The track continues to the left along the lake shore but it is very brushy. If you want to extend your walk, head to Innes Falls just beyond the lake outlet. This will add another 2km to your trip.

Old Pelion Hut

Distance: 1km return

Elevation Change: 30m descent

Time: 30 minutes

Difficulty: Easy

Location: Track starts 400m from New Pelion Hut and Campground.

Old Pelion hut is a short side trip from the Overland Track
Old Pelion Hut by Ed Dunens on Flickr. Used under CC BY 2.0

Pelion Hut is the oldest of the historic huts in the park, built in 1916. It originally housed copper miners and if you look carefully, you can see evidence of long-ago mining nearby. It’s a historic hut so you are not allowed to sleep in it.

You can take the side trip to Old Pelion Hut on your way past in on the hike from Windermere to New Pelion Hut. Or you can head to New Pelion, have dinner, then make a quick evening trip over. The track is an easy walk on duckboard.

A short path behind the hut leads down to a swimming hole on Douglas Creek.

Mount Oakleigh

Distance: 8km return

Elevation Change: 516m ascent

Time: 4-6 hours

Difficulty: moderate

Location: Track starts at New Pelion Hut and Campground

Mount Oakleigh is a less common Overland Track side trip.
Mount Oakleigh from Pelion Plains

The dolerite spires of 1386m high Mount Oakleigh dominate the view from the veranda of the New Pelion Hut. If you choose to take a rest day there (or you’re a super-fast hiker), this hike makes a great day trip. From the top you can see most of the Overland Track.

The track starts on the far side of New Pelion Hut. Follow the track along the side of Pelion plains for 500m to a small suspension bridge across Douglas Creek. After the bridge, turn left at the wooden sign post on to the Mount Oakleigh track. The next kilometre across the moorland can be very muddy.

The trails climbs gently through eucalyptus forest until the 2.5km mark when things get steep and the track turns west.  It’s another 1.3km to a high rocky knoll with great views.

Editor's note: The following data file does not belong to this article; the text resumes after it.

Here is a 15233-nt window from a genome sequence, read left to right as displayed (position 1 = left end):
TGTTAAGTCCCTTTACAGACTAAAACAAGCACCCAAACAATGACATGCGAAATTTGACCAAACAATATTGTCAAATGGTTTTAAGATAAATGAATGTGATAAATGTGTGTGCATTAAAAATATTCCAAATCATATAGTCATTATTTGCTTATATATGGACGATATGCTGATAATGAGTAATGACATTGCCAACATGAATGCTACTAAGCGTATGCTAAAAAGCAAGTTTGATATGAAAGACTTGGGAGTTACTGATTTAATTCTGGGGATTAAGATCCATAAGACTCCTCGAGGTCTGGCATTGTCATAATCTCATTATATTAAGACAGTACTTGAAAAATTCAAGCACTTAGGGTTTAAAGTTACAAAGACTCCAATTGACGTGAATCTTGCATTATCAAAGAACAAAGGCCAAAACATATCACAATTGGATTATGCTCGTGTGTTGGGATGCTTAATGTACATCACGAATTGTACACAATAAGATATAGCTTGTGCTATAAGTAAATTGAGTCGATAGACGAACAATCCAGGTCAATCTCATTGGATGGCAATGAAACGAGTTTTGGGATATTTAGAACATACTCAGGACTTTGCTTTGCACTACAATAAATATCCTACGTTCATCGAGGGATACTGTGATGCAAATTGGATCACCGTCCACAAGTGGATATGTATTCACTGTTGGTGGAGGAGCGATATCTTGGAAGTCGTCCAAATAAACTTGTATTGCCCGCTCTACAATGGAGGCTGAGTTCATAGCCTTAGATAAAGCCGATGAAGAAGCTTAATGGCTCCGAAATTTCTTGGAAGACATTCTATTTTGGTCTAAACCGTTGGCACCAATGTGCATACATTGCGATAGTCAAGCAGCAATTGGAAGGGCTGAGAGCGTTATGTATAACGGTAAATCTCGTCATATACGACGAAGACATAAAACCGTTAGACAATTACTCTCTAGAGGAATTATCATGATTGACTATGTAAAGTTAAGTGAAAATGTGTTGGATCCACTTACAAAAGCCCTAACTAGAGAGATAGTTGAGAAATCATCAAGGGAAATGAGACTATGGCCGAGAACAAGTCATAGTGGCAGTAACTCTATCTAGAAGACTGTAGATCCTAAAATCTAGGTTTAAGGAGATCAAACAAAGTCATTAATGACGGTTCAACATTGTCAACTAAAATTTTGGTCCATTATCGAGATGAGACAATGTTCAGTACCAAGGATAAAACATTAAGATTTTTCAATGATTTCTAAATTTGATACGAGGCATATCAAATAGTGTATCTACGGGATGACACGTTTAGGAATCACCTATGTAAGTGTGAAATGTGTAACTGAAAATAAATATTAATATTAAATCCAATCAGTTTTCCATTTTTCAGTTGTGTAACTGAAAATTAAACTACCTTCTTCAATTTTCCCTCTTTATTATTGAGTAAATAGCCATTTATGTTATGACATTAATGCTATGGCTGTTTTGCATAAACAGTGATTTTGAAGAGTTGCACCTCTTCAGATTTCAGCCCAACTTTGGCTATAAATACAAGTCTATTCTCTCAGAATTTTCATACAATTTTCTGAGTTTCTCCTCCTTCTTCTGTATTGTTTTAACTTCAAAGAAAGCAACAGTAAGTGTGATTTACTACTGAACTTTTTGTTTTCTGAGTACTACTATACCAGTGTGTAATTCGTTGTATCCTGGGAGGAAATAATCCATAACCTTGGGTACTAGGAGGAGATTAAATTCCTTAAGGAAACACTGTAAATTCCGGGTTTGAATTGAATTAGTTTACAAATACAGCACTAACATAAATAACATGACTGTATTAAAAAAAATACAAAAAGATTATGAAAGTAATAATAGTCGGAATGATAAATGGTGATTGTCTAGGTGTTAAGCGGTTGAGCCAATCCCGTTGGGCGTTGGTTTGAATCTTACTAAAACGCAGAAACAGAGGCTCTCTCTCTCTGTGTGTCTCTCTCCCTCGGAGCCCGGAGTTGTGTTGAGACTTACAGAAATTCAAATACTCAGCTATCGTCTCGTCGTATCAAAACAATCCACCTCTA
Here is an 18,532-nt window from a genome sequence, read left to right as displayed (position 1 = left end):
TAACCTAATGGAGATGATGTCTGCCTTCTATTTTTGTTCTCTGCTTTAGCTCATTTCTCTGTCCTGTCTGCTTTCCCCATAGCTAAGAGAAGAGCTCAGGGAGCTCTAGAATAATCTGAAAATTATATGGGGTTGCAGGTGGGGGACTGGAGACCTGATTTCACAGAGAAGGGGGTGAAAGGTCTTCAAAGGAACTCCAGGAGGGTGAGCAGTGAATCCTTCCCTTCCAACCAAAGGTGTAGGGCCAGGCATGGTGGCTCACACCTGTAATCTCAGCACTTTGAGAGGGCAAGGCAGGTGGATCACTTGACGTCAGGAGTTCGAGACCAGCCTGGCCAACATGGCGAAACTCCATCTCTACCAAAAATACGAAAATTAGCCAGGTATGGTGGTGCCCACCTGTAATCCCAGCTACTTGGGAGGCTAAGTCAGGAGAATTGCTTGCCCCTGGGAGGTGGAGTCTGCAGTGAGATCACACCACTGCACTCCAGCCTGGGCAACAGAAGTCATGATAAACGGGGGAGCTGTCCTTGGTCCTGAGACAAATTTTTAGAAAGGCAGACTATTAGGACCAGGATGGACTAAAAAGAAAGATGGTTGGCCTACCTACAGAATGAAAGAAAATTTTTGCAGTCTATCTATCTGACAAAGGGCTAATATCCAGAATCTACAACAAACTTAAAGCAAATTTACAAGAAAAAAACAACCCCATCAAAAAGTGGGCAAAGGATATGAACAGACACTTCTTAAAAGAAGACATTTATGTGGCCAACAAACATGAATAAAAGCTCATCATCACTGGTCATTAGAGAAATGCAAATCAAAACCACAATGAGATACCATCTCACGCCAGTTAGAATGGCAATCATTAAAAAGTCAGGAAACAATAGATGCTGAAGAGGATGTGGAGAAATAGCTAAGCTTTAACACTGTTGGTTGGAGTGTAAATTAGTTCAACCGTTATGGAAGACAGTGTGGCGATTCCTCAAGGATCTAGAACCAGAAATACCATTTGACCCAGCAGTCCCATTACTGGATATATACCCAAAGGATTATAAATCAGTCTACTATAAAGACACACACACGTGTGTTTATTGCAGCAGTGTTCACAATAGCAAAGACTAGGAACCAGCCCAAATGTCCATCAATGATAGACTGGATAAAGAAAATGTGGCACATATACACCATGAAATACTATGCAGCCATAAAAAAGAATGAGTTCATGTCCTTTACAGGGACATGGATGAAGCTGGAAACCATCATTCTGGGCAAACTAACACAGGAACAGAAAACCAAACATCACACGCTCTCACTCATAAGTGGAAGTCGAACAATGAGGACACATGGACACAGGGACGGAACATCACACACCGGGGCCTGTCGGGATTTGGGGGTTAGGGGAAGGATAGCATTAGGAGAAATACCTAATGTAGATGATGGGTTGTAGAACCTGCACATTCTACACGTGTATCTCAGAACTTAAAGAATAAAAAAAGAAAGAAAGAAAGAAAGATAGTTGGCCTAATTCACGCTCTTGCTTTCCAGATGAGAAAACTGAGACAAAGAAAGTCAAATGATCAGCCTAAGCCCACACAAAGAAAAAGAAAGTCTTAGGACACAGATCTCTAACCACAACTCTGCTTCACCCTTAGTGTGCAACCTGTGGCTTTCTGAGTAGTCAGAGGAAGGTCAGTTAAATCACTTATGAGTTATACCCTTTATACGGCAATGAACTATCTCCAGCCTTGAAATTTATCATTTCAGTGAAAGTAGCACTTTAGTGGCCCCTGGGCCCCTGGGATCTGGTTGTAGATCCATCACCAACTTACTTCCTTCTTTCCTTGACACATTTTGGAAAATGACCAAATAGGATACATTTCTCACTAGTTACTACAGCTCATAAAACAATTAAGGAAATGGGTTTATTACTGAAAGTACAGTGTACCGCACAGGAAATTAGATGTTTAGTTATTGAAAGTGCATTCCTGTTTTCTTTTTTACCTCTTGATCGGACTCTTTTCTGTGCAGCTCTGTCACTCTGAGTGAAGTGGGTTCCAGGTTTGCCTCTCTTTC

You can turn around here or carry on down into a shallow valley then up onto another high point above the rocky pinnacles. Most people will be content to turn around here, but the true summit is 700m further away to the north. 

Mount Ossa

Distance: 5.2 km return

Elevation Change: 487m ascent

Time: 4-6 hours

Difficulty: Challenging

Location: Track starts at Pelion Gap, 1.6km from New Pelion Hut

Descending from Mount Ossa. Most hikers plan to climb this peak as an Overland Track side trip.
Descending Mount Ossa. That’s Mount Pelion East in the background.

As the tallest mountain in Tasmania at 1617m, Mount Ossa is on most Overland Track hikers’ tick list. It’s a long and challenging hike to the summit, but it’s worth it. Recently the national park has done a lot of work on the track to add stairs, making it a bit less arduous.

From Pelion Gap, the track climbs up the side of Mount Doris. Then it flattens out a bit as it contours around into a saddle at the 1.5km mark. There are great views from here and hikers without time or energy should enjoy them, and then turn around.

After the saddle the real climbing begins. Head up a scree-filled gully, being careful to follow the marked track.

The next kilometre features lots of steep and rocky terrain that will require a little bit of scrambling over boulders. This can be treacherous when it is wet, icy or snowy. After passing a small tarn, turn right to reach the boulder-covered summit. 

Mount Pelion East

Distance: 2.4 km return

Elevation Change: 331m ascent

Time: 2 hours

Difficulty: moderate/challenging

Location: Track starts at Pelion Gap, 1.6km from New Pelion Hut

Mount Pelion East is next to Mount Ossa, but is a much less popular side trip from the Overland Track.
Mount Pelion East from Pinestone Creek.

If you’re looking for a less crowds than Mount Ossa, or just want a shorter hike, head to Mount Pelion East, just across Pelion Gap. At 1461m tall it’s still a worthy objective. Plus its shorter height means it’s less likely to get clouded in.

The trip to the summit is a gradual climb through gum trees and along grassy slopes that can be wet and muddy. The final few hundred meters to the summit involve following cairns through the rocks, climbing up a a scree-filled gully, and then scrambling up to the top of the summit tower. 

D’Alton and Fergusson Falls

Distance: 1 km return

Elevation Change: 70m descent

Time: 1 hour

Difficulty: easy

Location: Track starts 4.1km from Kia Ora Hut

D'Alton Falls at low flow. It's a short walk from the Overland Track.
D’Alton Falls. I visited in a very dry period in the middle of summer so the falls were just a trickle.

If you have time for lots of side trips on the Oveland Track, head down to D’Alton and Fergusson Falls. (But if you’re short on time, skip these and go to Hartnett Falls instead.) D’Alton and Fergusson Falls sit in a deep gorge along the Mersey River. They can be a bit of a trickle in the late summer and fall, but in the spring they rage with water.